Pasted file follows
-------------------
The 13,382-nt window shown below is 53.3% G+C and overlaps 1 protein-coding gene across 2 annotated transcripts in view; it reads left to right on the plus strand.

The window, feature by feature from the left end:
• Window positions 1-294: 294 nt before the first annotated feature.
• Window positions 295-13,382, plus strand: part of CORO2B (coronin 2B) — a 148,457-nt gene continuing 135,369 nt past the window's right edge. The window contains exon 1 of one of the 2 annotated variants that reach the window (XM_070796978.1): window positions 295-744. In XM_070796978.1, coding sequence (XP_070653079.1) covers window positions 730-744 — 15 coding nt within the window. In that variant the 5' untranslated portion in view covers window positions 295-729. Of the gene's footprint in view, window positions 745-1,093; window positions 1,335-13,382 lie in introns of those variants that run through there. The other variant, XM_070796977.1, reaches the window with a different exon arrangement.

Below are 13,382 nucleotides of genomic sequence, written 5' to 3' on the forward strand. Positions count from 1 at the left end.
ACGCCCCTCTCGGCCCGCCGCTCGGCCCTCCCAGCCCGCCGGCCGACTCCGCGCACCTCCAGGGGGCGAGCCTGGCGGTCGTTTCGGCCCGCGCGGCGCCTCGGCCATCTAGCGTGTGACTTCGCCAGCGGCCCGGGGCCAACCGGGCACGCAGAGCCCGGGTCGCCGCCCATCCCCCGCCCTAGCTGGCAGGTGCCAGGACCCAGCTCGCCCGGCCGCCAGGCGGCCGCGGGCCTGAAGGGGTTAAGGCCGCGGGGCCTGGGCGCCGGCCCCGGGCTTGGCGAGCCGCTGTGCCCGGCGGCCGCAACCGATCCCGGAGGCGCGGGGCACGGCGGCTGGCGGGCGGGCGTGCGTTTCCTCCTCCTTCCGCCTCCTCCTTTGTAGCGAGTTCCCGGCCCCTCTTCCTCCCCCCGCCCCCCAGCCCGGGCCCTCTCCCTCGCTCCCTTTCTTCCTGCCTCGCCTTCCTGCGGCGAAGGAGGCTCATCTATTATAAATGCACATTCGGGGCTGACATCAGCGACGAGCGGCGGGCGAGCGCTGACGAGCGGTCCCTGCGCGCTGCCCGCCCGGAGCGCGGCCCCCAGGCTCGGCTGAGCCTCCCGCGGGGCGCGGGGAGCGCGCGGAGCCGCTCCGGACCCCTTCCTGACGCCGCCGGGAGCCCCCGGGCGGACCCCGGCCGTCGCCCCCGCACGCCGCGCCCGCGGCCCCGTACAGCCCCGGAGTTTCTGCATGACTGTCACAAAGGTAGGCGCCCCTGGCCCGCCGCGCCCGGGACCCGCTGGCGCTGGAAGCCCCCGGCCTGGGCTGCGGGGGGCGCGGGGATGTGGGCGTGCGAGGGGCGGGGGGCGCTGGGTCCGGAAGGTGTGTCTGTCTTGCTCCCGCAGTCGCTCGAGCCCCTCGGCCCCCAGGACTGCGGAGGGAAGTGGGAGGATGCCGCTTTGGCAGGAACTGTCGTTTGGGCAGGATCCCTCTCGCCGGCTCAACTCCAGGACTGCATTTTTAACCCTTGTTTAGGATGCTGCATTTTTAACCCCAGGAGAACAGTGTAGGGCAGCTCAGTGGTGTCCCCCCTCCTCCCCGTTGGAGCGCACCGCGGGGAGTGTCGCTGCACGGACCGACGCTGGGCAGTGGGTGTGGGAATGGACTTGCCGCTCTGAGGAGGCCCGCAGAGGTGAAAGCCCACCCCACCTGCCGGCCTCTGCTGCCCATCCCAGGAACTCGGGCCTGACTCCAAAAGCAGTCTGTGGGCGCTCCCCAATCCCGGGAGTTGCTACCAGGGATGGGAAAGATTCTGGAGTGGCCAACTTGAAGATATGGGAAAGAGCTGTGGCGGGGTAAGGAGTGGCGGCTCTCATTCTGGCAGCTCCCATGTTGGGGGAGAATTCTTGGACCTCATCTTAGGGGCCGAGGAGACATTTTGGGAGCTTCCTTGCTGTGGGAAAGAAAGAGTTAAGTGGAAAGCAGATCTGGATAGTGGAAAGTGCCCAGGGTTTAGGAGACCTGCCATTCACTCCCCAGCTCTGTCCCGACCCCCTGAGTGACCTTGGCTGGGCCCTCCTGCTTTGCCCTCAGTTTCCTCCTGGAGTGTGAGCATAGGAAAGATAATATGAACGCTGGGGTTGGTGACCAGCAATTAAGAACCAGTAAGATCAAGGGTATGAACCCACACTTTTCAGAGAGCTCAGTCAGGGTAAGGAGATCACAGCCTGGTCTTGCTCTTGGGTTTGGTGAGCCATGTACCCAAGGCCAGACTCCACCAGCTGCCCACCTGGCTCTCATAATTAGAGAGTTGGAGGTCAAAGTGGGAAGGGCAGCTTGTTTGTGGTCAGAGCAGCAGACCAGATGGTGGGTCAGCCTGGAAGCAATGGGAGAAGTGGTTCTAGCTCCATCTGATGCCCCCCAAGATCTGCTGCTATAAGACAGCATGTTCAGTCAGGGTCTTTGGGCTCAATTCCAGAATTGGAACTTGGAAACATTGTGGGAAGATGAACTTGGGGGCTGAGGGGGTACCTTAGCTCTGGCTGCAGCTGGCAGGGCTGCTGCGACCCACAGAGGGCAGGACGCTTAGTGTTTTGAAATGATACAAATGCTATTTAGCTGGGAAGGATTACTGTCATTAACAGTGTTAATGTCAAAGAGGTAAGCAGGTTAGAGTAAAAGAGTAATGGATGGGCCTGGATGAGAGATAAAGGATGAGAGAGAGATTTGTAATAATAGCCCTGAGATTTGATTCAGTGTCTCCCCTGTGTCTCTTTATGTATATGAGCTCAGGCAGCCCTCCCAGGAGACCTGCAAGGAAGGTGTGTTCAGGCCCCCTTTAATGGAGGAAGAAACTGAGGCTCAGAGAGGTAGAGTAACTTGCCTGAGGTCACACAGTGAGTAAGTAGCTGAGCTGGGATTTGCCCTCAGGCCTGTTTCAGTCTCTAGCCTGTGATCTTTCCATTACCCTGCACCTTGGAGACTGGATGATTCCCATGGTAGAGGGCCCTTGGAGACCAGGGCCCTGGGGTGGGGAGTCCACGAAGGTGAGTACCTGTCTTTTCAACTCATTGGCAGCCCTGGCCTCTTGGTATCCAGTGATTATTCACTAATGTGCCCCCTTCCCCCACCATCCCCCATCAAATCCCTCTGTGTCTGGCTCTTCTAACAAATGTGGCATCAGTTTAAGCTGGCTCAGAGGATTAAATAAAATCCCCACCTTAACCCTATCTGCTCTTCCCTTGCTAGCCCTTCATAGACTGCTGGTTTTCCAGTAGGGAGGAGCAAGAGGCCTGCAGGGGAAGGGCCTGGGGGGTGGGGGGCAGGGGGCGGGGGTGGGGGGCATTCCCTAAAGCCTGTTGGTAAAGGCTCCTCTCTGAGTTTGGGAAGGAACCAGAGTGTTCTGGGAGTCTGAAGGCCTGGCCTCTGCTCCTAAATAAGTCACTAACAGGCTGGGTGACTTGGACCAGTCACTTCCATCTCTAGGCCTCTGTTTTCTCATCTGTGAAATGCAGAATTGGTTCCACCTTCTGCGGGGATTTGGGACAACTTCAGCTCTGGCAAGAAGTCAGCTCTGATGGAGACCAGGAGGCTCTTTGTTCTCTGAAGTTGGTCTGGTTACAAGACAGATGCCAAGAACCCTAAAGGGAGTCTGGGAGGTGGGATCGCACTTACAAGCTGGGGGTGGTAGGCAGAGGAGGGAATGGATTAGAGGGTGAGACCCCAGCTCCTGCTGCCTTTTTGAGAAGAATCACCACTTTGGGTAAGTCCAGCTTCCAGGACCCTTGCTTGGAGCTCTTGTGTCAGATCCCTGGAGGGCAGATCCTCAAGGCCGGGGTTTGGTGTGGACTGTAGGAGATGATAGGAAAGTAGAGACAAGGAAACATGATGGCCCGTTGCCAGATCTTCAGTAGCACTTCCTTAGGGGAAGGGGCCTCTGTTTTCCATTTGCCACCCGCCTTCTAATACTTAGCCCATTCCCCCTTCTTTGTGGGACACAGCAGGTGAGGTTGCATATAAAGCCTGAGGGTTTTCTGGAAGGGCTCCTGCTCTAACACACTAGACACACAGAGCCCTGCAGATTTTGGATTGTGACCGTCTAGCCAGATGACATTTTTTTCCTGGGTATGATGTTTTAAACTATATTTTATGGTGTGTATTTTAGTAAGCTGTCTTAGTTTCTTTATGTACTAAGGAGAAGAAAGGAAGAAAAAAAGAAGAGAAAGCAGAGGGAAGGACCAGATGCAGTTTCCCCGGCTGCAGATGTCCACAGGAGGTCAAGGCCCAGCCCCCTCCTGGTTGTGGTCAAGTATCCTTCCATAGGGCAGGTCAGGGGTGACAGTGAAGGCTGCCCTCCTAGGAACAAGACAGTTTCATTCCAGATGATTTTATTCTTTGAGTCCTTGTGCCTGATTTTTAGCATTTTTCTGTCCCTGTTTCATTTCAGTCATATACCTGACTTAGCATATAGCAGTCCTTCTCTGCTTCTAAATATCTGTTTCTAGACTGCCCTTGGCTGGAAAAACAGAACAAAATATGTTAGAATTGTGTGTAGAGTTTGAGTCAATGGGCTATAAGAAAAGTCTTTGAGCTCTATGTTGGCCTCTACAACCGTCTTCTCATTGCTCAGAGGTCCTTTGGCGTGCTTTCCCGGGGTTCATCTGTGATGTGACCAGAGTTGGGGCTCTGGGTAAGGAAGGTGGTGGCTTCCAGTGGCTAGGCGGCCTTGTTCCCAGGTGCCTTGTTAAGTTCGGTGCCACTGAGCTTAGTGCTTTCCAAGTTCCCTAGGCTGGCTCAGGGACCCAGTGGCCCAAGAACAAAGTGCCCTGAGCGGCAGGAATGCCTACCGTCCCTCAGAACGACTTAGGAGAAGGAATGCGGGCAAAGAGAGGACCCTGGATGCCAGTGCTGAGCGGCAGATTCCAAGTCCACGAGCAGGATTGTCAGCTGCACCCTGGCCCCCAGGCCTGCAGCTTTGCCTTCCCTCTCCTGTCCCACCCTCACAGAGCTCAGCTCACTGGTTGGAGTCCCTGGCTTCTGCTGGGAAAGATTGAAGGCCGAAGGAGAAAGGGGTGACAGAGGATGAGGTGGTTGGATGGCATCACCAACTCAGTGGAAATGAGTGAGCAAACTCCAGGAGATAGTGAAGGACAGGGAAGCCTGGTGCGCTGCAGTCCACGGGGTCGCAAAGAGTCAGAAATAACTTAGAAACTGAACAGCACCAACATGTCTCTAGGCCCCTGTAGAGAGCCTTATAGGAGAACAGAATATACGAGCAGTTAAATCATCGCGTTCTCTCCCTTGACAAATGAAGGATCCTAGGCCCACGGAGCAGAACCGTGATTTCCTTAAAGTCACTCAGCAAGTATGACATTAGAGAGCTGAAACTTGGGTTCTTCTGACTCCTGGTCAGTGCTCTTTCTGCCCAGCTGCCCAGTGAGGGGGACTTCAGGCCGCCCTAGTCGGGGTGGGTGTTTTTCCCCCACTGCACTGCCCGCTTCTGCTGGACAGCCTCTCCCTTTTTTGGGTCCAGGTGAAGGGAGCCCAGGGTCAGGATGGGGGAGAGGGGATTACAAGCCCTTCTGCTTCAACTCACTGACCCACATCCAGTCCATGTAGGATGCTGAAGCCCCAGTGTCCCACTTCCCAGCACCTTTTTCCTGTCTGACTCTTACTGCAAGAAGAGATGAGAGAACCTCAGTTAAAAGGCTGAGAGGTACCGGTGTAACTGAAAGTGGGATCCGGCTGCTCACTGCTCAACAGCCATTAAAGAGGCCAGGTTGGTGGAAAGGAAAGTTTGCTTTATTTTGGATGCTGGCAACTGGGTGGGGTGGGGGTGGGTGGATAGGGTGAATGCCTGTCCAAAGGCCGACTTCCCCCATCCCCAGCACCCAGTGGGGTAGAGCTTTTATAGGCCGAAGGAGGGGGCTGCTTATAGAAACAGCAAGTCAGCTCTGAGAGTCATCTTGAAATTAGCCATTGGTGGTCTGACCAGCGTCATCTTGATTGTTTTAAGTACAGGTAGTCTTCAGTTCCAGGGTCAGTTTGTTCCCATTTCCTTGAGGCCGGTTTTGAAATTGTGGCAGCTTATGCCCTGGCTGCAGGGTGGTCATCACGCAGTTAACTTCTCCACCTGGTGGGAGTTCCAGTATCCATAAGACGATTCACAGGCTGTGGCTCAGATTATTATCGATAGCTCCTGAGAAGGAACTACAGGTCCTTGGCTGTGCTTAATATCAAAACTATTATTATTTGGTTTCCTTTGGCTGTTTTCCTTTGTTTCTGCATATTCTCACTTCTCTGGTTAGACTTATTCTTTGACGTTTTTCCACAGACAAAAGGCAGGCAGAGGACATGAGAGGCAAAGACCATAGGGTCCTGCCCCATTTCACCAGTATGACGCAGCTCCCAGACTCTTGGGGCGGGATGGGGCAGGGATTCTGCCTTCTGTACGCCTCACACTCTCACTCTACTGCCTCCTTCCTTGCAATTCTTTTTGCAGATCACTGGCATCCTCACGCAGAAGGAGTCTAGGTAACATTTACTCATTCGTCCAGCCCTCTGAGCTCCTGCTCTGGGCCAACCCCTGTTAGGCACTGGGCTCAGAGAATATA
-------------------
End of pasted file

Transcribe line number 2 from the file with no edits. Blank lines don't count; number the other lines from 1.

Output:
The window, feature by feature from the left end: